In 2022, France experienced a record number of lightning strikes for the month of June: from June 1 to 30, 206,257 cloud-to-ground lightning strikes were detected by Météorage, a subsidiary of Météo-France specializing in observation and monitoring. analysis of storm phenomena. An unprecedented level that beats all the figures recorded for the months of June since the installation and commissioning of the national network in 1989.

Classically, thunderstorms in France form when a mass of warm air coming from the south meets a mass of cold air coming from the Atlantic. These air mass conflicts favor violent phenomena and occur particularly in the southern half of the country, following a slight diagonal from the South-West to the North-East, approximately from Bordeaux to Strasbourg, as shown in the map below. below on the number of cloud-to-ground lightning strikes per square kilometer in France in June.

Air mass conflicts favored by the heat wave

“These air mass conflicts can cause very large-scale situations, explains Stéphane Schmitt, expert with Météorage. In June, the mass of warm air was such that the cold air had difficulty moving it, hence the formation of instabilities. The high temperatures in June therefore directly contributed to the formation of more storm cells, but while this is a sine qua non, it is not sufficient to cause thunderstorms to form. “The spark is the humidity carried by the Atlantic, with that we have all the ingredients”, specifies the specialist.

Indeed, this one favors the formation of cumulonimbus, the clouds carrying storms. When a mass of warm, humid air close to the ground meets a mass of cold air, it rises, surrounded by cold air, which creates instability. At the same time, electrical activity develops within the cloud. “When two particles of icy water of different temperature come into contact and separate, they become electrically charged, whereas originally they are neutral, explains Serge Soula, physicist at the aerology laboratory of the University of Toulouse -III-Paul-Sabatier. There are thus zones which become positively charged at the top of the cloud and negatively charged at the heart of the cloud, which causes the discharges. The vast majority of lightning occurs inside clouds, but some strike the ground and can pose a hazard to people and property.

Lightning remains a dangerous phenomenon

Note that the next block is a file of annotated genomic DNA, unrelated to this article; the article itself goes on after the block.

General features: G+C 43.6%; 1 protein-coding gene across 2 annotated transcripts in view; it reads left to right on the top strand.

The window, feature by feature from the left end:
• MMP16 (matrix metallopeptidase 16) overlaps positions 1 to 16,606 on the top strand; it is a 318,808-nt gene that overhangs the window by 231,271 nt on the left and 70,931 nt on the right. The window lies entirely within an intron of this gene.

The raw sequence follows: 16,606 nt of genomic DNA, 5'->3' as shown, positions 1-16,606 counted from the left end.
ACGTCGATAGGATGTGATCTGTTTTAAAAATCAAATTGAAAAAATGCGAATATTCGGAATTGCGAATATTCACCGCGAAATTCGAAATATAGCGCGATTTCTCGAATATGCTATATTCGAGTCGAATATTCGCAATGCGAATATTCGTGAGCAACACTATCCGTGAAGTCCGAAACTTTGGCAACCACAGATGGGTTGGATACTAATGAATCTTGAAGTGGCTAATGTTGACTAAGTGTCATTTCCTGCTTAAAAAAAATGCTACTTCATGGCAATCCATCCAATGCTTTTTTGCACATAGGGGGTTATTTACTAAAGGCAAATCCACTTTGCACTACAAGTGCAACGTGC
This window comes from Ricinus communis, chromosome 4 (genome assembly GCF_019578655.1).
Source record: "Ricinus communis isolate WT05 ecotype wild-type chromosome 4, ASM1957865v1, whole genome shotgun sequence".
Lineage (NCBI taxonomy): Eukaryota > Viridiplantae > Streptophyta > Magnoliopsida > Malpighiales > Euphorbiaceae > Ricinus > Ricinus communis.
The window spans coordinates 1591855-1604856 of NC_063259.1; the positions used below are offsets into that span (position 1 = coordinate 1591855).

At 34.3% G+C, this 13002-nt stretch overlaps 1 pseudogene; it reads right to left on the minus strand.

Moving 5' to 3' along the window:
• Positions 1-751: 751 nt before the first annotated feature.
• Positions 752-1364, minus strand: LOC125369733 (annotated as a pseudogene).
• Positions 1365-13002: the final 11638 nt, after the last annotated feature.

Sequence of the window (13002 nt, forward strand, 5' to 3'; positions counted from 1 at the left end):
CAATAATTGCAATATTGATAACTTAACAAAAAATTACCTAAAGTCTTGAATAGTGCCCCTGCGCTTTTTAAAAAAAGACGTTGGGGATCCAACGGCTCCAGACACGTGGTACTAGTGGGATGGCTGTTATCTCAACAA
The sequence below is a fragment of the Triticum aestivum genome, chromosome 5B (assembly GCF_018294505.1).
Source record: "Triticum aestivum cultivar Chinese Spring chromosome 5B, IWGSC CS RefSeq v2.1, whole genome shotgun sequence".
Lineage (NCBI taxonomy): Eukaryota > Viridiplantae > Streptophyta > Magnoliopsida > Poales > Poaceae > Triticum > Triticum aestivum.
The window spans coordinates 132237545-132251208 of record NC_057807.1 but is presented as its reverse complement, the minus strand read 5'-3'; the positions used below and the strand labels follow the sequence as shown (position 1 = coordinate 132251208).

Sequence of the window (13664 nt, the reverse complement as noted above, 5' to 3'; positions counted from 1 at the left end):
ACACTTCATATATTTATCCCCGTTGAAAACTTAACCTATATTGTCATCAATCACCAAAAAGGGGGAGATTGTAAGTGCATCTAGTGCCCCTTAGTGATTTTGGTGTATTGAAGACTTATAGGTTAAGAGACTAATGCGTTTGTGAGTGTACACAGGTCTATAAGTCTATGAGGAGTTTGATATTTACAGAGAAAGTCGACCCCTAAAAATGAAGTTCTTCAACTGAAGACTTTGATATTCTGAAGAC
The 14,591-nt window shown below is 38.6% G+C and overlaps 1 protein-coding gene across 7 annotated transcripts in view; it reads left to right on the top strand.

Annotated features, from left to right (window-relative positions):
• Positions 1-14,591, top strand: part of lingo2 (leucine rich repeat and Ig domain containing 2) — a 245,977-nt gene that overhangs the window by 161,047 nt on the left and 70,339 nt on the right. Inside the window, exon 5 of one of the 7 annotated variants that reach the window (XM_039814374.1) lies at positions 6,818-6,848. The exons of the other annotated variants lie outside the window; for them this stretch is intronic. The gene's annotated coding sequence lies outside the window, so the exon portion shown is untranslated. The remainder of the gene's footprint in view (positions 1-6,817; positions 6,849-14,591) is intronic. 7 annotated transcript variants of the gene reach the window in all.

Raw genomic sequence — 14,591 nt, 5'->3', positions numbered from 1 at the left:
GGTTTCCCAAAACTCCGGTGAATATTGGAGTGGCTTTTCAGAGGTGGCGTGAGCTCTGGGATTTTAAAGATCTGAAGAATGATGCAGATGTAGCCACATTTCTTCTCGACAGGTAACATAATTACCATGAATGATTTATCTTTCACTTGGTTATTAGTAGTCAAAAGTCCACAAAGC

“There are very few memorable lightning-related accidents, but the damage can be enormous,” explains Stéphane Schmitt. They can generate voltage jumps, overvoltages, power supply problems. They have already caused the shutdown of a nuclear reactor in Switzerland, or the derailment of a train in Belgium. They are also the cause of forest fires, as in the Landes.

There are also several thousand animals that die of lightning every year, including cattle. In terms of human toll, there are on average a little less than ten deaths by lightning per year, according to data from the epidemiology center on the medical causes of death cited in an article published in February in the journal La Météorologie. Led by Stéphane Schmitt and Michaël Kreitz, analyst at Météo-France, this work on ten years of lightning accidents in Europe makes it possible to better understand the circumstances of such accidents, and sometimes to dispel certain received ideas. The investigation, which covers 215 lightning strikes that caused 83 deaths and 971 injuries, shows that 19% of the victims were at their place of work at the time of the lightning strike, more than the 13% who were hiking. These accidents involve a wide variety of outdoor activities, from hiking to swimming, including sports, but also two-wheeled transport, or even certain professional activities (farmers, garbage collectors and construction workers are particularly exposed ).

Another remarkable observation: the victims were mostly struck down while the level of vigilance communicated by Météo-France was “yellow” (82%). Storms under orange vigilance represent only 18% of victims. Indeed, 64% of the victims died during storms of low to moderate intensity, probably by underestimating the risk incurred. Analysis of Météorage readings even suggests that almost half of the thunderstorms that caused lightning strikes formed more than an hour before the accidents studied, and that more than 90% of them were detected more than fifteen minutes. before.